A Winter Project and a Wildlife Friendly Experiment.

When we purchased the house, I designed the garden and the rear of the main border, now named the blue border, was planted with climbing roses, trained to rope swags. Unfortunately, the rope soon rotted and was replaced with trellis. Now several years later the trellis along with some of the posts required replacing this winter.  With a coil of blue rope already in stock, I have gone back to plan A. The posts have been replaced, painted to match the colour scheme and furnished with new fittings. I also took the opportunity to remove two of the oldest roses. They came with us from our previous garden and there are still two identical ones elsewhere in the garden. Managing so many vigorous rambling/climbing rose was becoming quite hard work. (Old age, mine not the roses).  These will be replaced with clematis, joining some already there.

You may notice, in the picture above, lots of plant debris on the garden. I recently read an article about the Melinium Garden at Pentsthorpe Natural Park in Norfolk, which we had visited in 2012. This garden was designed by Piet Oudolf, the internationally famous dutch nurseryman and garden designer, known for his prairie style planting. Historically, the many perennials and grasses were not cut down in the garden until February, to provide winter shelter for insects, and then removed to giant compost heaps.  According to the article, they now cut it all down in small bites, or pieces, leaving it on the ground as a mulch, to continue providing homes for the wildlife.

While I do not claim this border to be ‘prairie planting’, it does contain perennials and grasses so I decided to experiment with cutting it down in small bites, leaving it as a mulch. I did this using garden shears if you had more to do you could use a hedge cutter (Mine has broken).

I will add my usual mulch on top of this in March, I do it then to smother the chickweed, which germinates here around that time. It will be interesting to see how it develops, I don’t think it will suit the tidy gardener. However, we are constantly being advised that as gardeners we should be a little more untidy to help the wildlife.

I will record progress with photos and publish them later in the year.

Have you tried this in your garden?

14 thoughts on “A Winter Project and a Wildlife Friendly Experiment.

  1. The blue is quite striking and it will be interesting to see how it looks when covered in climbing flowers. Sad about the rose trees you had to dig out. Tina

    Liked by 1 person

  2. The blue trellis is very attractive, Brian. I was an early adopter of the ‘messy’ garden style and was amazed at the bounce in beneficial insects and butterflies, and up the food chain. You’re right, tidy gardeners think it a mess (I once overheard a walker tell her companion that ‘They need a goat!” lol), but I am a devoted naturalist and let other folks have their opinions.


    1. Traditions are hard to break, but with the environment problems the world has, things are moving fast. I have also been a fan of no dig but it is difficult to persuade people of the benefits.

      Liked by 1 person

      1. Yes, the no dig guru, Charles Downing, in the uk, recommends laying cardboard onto grass, covers it with homemade compost and the plants into it, adding more compost each year.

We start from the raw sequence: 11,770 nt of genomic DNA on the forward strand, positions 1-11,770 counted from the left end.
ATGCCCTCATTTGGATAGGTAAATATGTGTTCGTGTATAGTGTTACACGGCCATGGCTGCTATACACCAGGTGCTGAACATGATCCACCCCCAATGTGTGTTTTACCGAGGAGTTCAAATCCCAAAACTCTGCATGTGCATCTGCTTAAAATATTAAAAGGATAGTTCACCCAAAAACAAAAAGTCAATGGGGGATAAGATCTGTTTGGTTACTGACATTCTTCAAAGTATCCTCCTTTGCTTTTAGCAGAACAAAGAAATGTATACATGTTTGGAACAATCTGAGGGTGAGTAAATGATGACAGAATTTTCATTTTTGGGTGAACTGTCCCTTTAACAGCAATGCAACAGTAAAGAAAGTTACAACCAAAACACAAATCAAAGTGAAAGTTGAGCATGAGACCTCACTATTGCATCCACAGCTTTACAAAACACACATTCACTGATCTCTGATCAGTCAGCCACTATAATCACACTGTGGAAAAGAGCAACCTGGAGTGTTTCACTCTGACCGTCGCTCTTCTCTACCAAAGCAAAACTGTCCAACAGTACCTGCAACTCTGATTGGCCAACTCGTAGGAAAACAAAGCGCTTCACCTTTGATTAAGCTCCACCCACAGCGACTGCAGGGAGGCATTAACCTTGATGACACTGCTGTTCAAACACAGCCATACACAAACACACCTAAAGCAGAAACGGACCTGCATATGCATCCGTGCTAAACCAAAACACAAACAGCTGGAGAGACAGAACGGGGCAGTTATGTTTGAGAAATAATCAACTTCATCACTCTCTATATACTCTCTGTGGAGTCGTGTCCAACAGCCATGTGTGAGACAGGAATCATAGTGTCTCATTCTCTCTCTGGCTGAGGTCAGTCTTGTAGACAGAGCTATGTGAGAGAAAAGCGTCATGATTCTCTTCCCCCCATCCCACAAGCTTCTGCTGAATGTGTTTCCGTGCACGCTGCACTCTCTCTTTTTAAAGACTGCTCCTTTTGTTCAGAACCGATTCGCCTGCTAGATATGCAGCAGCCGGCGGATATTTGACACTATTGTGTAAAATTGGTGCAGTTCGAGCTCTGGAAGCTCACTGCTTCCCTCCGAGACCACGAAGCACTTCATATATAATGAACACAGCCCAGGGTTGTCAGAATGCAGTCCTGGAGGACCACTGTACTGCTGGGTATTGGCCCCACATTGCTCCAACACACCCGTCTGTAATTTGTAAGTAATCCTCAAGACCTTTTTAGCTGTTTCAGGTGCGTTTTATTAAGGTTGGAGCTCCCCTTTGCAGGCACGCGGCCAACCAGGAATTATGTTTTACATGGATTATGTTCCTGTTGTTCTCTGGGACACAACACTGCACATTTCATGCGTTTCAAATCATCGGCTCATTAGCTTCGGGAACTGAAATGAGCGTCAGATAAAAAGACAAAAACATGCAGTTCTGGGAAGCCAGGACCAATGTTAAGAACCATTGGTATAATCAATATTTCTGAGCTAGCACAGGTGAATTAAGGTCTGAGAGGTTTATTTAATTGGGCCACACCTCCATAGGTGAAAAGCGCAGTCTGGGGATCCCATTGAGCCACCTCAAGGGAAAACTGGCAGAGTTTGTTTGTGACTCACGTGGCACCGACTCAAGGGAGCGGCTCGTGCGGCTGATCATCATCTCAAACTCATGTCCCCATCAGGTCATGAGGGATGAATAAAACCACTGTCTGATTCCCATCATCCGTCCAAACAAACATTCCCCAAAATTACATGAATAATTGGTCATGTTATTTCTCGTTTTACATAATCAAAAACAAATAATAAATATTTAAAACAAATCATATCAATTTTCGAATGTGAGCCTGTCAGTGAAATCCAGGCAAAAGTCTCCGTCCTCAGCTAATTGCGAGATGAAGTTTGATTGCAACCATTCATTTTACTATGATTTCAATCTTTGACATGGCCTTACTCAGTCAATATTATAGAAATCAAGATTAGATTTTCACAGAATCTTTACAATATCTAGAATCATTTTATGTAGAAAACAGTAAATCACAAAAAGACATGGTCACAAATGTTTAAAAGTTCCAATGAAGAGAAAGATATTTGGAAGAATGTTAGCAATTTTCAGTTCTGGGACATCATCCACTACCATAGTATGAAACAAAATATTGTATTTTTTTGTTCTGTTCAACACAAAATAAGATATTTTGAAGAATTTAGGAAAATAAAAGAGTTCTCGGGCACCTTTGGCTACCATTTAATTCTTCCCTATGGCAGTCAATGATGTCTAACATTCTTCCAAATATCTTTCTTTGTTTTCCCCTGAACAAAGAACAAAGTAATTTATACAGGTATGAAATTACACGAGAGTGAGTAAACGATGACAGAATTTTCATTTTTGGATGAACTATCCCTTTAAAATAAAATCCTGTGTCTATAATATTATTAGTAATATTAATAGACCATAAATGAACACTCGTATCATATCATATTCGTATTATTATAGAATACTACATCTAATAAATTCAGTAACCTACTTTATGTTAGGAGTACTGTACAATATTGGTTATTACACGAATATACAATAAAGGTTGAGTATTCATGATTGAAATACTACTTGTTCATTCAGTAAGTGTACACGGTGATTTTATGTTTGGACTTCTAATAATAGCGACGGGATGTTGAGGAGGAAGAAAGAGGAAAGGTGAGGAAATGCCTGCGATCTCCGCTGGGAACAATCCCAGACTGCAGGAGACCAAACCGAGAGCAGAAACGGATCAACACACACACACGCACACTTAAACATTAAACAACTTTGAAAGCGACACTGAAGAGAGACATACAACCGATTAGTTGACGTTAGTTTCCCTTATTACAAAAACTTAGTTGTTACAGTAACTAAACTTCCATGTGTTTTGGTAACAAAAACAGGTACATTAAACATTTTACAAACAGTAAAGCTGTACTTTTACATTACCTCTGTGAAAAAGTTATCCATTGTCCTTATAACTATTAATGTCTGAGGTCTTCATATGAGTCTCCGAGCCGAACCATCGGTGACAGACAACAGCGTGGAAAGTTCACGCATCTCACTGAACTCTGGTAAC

Liked by 1 person

  3. I’m not sure that leaving the debris from perennials chopped on the border would work so well in our garden. It is wide and not too deep so everything is visible from the house. I’m a bit of a control freak too and it would look too messy for me. At our last house we had about an acre to garden in different ways; a formal garden, an orchard and what we called the quarry garden. The house was a centuries old farm and the quarry garden was started over what was the old quarry for the stone for the farm buildings. We tried to establish a prairie garden there and it was very successful. The grasses and perennials were just strimmed and left. There is a fine balance between gardening for wildlife and aesthetics. I will be interested to see yours in the summer

    Liked by 1 person

  4. Looks great! I agree about the roses, I find them a lot of work and I leave them to Kourosh who loves them more than me. I think we have to get used to the debris and appreciate seeing the wrens etc. more. I did a lot of raking of dead leaves in the autumn of 2018 and I found that when put on borders and beds they stifled the weeds. I’d have like to have done more in 2019 but rain stopped play most of the time but the 2018 mulch on beds is still working. I do get a lot of leaves and perhaps this works particularly well with our dry summers. Amelia

    Liked by 1 person

  5. I am going to try and do the same kind of mulching all through the summer for moisture retention Brian. We will need our shredder though, which I hate using as it is so noisy! I love the blue rope in your clematis garden. 🙂

    Liked by 1 person

  6. Great to have a project and be in the garden long enough to revitalise the same area. It is looking very smart now, and pleased you had the blue rope to hand.


  7. A good job well done Brian and an instant improvement! What are the shorter posts for? I am not sure I woukd go down PO’s line with the mulching, but it would be interesting to hear how you get on


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